In this, the third installment (see March and April 1997 issues of Russian Life for the first two installments) chronicling Gary and Monica Wescott’s trans-Russia expedition, the authors pause in the Lake Baikal region of Siberia to take a deep breath and watch spring unfold. They intended, Gary said, «to explore every mile of shoreline we could reach by road, and perhaps a few by foot.» By Gary Wescott. Photos by Gary & Monika Wescott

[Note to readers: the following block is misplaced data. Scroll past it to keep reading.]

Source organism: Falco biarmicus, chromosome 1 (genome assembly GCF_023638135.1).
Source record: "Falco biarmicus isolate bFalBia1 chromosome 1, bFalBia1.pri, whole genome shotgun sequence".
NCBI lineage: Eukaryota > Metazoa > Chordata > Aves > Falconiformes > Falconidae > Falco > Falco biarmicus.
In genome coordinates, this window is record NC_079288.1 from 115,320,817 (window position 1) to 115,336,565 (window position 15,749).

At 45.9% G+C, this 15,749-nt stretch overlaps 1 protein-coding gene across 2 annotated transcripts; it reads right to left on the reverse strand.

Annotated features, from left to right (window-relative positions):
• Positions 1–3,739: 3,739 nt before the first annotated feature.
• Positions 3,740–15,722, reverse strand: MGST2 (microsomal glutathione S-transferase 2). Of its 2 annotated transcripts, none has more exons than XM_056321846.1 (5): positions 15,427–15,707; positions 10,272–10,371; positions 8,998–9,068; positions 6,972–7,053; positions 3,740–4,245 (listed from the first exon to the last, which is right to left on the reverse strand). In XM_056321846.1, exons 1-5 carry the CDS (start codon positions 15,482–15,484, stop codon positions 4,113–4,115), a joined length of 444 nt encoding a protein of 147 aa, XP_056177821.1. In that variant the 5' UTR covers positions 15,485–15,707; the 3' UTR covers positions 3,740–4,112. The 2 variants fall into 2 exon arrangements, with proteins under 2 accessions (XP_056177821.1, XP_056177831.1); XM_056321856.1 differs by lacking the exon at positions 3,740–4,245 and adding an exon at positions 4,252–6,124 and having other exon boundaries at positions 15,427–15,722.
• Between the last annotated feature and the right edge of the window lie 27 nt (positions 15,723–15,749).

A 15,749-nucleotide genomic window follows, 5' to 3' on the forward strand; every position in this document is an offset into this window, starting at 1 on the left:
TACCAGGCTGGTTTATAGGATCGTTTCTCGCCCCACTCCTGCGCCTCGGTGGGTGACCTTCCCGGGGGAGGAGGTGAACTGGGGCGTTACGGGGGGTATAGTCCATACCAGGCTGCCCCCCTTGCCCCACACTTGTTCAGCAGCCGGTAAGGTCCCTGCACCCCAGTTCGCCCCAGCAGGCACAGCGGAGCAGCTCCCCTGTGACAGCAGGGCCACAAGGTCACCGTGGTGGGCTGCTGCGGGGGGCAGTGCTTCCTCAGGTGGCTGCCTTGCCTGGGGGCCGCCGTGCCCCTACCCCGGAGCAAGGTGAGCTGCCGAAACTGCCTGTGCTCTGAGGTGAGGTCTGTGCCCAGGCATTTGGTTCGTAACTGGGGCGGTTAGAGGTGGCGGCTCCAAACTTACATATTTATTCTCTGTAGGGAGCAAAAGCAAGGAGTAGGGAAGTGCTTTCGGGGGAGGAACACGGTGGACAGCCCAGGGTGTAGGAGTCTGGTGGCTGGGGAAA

We headed northeast from Irkutsk (called by some the «Paris of Siberia,» though we failed to see the resemblance) to Bayanday, where we cut southeast on dirt roads over the Primorskiy Mountains to the village of Sarma on the river of the same name. About six miles up the coast we found a rocky peninsula where we made our first camp. In front of us, some five miles distant, was the southwestern shore of Olkhon Island, stretching about sixty miles up the lake. Native Buryats call the inner bay «the Little Baikal», and it is considered the most sacred part of the «Holy Sea.»
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